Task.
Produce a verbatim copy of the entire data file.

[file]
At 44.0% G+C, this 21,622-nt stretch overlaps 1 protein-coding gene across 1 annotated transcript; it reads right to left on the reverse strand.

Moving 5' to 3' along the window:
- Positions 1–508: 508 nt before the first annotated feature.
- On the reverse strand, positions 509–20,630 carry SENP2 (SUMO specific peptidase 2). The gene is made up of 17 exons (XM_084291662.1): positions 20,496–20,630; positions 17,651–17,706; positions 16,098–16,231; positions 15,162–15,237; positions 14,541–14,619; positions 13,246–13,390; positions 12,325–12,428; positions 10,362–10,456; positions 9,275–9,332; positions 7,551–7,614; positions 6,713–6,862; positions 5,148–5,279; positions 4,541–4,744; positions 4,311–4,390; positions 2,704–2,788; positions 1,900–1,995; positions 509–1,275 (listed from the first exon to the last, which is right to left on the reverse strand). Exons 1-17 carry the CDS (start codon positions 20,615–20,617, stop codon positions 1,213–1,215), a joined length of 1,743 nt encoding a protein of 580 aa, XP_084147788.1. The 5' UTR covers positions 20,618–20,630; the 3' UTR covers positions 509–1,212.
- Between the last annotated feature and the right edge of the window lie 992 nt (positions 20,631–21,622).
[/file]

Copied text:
At 44.0% G+C, this 21,622-nt stretch overlaps 1 protein-coding gene across 1 annotated transcript; it reads right to left on the reverse strand.

Moving 5' to 3' along the window:
- Positions 1–508: 508 nt before the first annotated feature.
- On the reverse strand, positions 509–20,630 carry SENP2 (SUMO specific peptidase 2). The gene is made up of 17 exons (XM_084291662.1): positions 20,496–20,630; positions 17,651–17,706; positions 16,098–16,231; positions 15,162–15,237; positions 14,541–14,619; positions 13,246–13,390; positions 12,325–12,428; positions 10,362–10,456; positions 9,275–9,332; positions 7,551–7,614; positions 6,713–6,862; positions 5,148–5,279; positions 4,541–4,744; positions 4,311–4,390; positions 2,704–2,788; positions 1,900–1,995; positions 509–1,275 (listed from the first exon to the last, which is right to left on the reverse strand). Exons 1-17 carry the CDS (start codon positions 20,615–20,617, stop codon positions 1,213–1,215), a joined length of 1,743 nt encoding a protein of 580 aa, XP_084147788.1. The 5' UTR covers positions 20,618–20,630; the 3' UTR covers positions 509–1,212.
- Between the last annotated feature and the right edge of the window lie 992 nt (positions 20,631–21,622).